Annuity Prices, Money's Worth and Replacement Ratios: UK experience 1972 - 2002
In this paper we construct a time series of annuity prices from 1972-2002, and examine whether annuity rates are unfairly priced, and assess the extent to which annuitisation risks are hedged by stock market returns. We find no evidence that the average annuity rate is unfairly low. Depending on the assumptions about future longevity, the present value of an annuity (it's money's worth) is of the order of between 90 per cent and 100 per cent of the purchase price. Compared with the typical costs of buying financial services this figure looks suspiciously good. In addition, we find no reason to suggest that individuals are worse off by annuity rates being low, since this has been off-set by increases in the value of pension funds over the last thirty years. Even apart from the fact that people retiring today expect to live longer, their pension income (compared to their final salary) looks as good as ever.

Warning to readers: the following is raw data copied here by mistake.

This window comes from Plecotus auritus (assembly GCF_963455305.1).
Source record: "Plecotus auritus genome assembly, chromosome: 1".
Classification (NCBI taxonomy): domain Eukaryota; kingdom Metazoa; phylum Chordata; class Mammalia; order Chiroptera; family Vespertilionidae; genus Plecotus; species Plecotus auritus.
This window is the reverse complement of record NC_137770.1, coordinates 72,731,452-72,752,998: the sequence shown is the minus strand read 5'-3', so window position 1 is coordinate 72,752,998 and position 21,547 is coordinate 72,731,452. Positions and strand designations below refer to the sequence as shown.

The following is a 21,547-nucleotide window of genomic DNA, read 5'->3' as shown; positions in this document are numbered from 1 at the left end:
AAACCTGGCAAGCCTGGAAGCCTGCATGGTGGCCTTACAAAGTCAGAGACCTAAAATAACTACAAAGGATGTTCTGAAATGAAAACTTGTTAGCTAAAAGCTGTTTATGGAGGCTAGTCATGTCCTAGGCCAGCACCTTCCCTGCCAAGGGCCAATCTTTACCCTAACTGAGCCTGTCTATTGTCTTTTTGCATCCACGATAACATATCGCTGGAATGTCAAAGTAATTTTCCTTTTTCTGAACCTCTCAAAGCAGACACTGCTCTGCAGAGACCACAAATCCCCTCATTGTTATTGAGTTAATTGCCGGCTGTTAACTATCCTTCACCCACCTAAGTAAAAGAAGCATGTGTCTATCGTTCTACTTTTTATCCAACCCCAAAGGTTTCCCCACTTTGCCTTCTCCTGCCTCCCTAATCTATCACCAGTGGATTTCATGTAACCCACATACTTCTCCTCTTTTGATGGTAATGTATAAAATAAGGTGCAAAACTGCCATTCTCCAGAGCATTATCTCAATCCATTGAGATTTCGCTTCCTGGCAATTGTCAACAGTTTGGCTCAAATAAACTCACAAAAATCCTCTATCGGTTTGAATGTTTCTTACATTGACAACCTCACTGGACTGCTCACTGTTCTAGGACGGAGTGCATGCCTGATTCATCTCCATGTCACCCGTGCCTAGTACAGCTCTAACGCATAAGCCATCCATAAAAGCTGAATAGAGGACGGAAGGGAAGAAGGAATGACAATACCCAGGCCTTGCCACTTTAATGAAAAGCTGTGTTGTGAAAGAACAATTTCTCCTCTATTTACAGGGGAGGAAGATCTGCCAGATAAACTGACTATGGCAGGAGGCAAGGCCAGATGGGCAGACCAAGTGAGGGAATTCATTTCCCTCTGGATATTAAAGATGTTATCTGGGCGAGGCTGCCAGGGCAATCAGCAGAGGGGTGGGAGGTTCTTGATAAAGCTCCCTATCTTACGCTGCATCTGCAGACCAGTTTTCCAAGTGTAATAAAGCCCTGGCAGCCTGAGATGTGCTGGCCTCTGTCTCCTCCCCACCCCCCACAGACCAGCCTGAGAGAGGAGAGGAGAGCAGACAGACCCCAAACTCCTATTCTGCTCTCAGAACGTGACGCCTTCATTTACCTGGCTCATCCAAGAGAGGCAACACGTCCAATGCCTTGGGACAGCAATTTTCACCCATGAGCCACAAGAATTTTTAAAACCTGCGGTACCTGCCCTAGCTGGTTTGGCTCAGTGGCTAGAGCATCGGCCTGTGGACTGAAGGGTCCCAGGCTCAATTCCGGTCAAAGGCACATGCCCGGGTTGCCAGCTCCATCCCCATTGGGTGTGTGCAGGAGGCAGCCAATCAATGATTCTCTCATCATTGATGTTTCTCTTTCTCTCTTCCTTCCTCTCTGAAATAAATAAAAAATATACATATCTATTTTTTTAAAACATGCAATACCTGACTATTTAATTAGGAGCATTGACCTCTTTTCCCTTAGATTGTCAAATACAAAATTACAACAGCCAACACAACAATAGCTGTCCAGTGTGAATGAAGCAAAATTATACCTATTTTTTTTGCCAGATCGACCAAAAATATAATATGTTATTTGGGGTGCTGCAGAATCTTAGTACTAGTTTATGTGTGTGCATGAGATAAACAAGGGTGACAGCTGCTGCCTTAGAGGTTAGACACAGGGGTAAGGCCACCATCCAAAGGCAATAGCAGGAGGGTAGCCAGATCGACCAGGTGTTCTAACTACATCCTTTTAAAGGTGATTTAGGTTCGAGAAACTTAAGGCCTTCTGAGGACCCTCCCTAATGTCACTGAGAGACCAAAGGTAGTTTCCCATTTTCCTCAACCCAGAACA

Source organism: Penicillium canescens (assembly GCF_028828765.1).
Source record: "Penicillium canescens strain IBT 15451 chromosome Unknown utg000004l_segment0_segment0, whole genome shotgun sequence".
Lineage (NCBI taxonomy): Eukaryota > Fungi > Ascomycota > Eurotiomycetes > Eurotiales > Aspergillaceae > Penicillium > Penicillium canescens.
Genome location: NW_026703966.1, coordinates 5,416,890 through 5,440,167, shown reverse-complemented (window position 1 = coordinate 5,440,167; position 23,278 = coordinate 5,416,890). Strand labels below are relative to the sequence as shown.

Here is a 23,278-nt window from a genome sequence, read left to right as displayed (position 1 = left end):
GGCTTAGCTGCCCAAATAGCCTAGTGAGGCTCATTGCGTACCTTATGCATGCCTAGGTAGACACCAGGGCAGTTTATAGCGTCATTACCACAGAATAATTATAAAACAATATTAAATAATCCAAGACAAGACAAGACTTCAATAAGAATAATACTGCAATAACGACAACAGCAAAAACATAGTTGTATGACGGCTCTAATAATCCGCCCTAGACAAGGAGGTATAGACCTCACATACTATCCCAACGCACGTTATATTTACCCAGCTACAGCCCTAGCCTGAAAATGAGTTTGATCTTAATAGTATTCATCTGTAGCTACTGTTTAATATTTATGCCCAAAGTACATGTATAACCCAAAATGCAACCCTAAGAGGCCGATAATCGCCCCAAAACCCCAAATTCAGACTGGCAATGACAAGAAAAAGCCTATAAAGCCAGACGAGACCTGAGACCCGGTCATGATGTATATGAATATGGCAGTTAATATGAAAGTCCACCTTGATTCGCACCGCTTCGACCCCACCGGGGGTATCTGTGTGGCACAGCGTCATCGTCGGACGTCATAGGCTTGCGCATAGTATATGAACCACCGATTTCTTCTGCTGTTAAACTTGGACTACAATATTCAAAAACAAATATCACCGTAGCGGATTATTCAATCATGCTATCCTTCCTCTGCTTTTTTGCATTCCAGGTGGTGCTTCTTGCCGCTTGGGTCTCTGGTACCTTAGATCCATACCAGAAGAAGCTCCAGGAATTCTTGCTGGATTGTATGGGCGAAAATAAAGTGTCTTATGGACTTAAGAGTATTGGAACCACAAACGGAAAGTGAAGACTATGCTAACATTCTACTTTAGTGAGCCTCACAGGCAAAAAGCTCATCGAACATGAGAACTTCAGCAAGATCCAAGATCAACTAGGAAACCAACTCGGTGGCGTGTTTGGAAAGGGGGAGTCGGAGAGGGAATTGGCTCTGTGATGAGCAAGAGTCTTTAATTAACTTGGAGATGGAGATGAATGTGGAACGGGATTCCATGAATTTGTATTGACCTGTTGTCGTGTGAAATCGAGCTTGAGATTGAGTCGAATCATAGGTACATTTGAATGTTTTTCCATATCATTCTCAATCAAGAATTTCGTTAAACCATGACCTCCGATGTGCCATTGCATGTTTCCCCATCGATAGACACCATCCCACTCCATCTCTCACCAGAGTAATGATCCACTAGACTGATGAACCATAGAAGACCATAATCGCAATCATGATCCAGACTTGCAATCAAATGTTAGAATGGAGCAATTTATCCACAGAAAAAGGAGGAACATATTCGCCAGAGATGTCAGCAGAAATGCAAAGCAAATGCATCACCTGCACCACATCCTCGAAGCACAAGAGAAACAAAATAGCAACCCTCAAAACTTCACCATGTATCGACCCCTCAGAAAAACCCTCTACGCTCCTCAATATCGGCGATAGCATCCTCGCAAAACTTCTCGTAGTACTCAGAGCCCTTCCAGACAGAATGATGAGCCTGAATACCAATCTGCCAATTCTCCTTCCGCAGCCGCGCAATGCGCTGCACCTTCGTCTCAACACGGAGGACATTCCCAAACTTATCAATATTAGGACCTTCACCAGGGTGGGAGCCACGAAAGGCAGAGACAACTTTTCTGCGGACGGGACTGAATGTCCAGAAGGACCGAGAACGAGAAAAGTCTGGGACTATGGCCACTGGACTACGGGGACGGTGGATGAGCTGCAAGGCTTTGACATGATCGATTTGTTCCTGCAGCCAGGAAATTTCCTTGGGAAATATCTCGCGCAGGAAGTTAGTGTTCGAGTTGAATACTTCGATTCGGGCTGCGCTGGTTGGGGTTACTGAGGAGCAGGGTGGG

|Date of creation:||Sep 2002|
|Date of revision:|
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- Cannon, Edmund & Tonks, Ian, 2004. "UK annuity price series, 1957 2002," Financial History Review, Cambridge University Press, vol. 11(02), pages 165-196, October.
- Amy Finkelstein & James Poterba, 2002. "Selection Effects in the United Kingdom Individual Annuities Market," Economic Journal, Royal Economic Society, vol. 112(476), pages 28-50, January.
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